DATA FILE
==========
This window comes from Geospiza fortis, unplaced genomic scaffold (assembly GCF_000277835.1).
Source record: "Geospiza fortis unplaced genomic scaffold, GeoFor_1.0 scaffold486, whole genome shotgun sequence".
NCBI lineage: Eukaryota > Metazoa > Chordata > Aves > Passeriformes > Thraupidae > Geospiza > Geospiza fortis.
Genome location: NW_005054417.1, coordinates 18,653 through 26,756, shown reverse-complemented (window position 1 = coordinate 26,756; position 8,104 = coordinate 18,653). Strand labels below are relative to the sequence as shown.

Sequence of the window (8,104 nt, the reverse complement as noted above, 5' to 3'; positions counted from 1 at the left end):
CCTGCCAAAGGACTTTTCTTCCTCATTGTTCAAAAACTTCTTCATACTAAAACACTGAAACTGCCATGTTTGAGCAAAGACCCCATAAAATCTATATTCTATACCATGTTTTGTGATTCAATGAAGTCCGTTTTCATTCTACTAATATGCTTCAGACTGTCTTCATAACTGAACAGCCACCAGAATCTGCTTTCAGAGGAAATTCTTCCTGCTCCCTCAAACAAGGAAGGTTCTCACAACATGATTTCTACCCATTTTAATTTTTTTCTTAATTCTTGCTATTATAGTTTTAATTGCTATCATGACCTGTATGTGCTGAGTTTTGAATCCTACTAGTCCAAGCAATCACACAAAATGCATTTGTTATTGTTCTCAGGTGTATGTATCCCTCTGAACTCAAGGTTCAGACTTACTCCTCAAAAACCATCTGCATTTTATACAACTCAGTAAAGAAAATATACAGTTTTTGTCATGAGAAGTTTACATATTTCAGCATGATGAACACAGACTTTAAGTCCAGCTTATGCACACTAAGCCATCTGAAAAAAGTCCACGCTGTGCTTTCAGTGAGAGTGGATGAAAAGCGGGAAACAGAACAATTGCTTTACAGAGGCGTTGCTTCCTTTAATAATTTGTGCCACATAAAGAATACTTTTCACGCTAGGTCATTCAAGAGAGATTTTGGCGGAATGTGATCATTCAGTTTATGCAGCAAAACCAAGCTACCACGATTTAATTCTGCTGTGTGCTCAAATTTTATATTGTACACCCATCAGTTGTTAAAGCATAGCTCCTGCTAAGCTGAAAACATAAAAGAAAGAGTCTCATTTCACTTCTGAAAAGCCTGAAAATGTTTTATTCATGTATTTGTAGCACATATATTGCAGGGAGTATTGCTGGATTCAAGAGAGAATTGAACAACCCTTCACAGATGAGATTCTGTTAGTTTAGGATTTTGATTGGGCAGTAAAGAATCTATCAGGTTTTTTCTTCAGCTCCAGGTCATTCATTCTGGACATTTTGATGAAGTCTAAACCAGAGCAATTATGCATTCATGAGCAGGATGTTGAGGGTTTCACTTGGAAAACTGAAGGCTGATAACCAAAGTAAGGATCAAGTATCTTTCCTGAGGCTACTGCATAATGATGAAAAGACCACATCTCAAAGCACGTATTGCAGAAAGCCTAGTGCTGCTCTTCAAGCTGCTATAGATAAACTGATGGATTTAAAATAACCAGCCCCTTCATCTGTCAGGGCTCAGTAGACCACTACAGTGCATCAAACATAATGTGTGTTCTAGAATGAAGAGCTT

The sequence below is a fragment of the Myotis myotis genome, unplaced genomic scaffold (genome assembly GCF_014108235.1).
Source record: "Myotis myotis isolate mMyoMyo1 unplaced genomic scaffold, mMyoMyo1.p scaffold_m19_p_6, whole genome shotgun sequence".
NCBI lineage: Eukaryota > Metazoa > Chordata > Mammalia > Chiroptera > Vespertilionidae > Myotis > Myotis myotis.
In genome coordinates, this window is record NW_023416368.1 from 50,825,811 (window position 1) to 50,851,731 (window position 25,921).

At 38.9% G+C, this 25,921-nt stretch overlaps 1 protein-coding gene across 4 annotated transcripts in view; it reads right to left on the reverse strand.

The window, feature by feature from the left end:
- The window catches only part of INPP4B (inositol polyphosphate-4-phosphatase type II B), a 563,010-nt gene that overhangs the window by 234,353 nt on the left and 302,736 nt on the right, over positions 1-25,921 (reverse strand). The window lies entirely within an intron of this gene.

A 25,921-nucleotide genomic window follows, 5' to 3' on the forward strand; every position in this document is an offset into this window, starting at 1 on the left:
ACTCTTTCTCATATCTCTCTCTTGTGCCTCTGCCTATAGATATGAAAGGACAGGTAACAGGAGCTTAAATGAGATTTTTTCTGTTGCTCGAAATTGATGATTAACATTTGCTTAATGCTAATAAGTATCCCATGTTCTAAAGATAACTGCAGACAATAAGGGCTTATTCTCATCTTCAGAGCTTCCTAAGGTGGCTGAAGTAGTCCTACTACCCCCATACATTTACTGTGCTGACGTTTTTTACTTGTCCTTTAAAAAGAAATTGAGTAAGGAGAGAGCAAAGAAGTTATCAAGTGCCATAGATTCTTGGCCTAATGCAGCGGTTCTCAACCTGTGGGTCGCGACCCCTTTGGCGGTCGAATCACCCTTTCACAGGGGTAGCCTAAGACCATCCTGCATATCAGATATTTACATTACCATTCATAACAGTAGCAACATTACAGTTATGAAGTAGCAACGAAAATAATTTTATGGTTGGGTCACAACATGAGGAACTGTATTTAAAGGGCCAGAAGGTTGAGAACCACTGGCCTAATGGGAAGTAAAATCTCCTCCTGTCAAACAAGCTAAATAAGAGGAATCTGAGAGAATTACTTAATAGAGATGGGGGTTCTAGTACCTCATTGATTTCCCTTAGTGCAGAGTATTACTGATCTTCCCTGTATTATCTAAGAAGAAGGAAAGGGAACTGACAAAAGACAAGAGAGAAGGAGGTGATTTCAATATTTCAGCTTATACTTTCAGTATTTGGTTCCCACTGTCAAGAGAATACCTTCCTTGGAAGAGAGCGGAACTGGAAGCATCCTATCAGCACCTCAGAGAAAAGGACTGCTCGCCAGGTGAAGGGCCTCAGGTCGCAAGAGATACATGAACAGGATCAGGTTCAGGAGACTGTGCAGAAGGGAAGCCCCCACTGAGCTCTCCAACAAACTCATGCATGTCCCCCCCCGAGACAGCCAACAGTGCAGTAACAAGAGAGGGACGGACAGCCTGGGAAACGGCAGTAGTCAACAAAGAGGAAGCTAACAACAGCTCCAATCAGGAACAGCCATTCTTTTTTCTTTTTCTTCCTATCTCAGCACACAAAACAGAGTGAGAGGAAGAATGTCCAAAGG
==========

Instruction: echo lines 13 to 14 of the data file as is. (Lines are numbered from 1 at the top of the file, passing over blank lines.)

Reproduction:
- The window catches only part of INPP4B (inositol polyphosphate-4-phosphatase type II B), a 563,010-nt gene that overhangs the window by 234,353 nt on the left and 302,736 nt on the right, over positions 1-25,921 (reverse strand). The window lies entirely within an intron of this gene.

A 25,921-nucleotide genomic window follows, 5' to 3' on the forward strand; every position in this document is an offset into this window, starting at 1 on the left: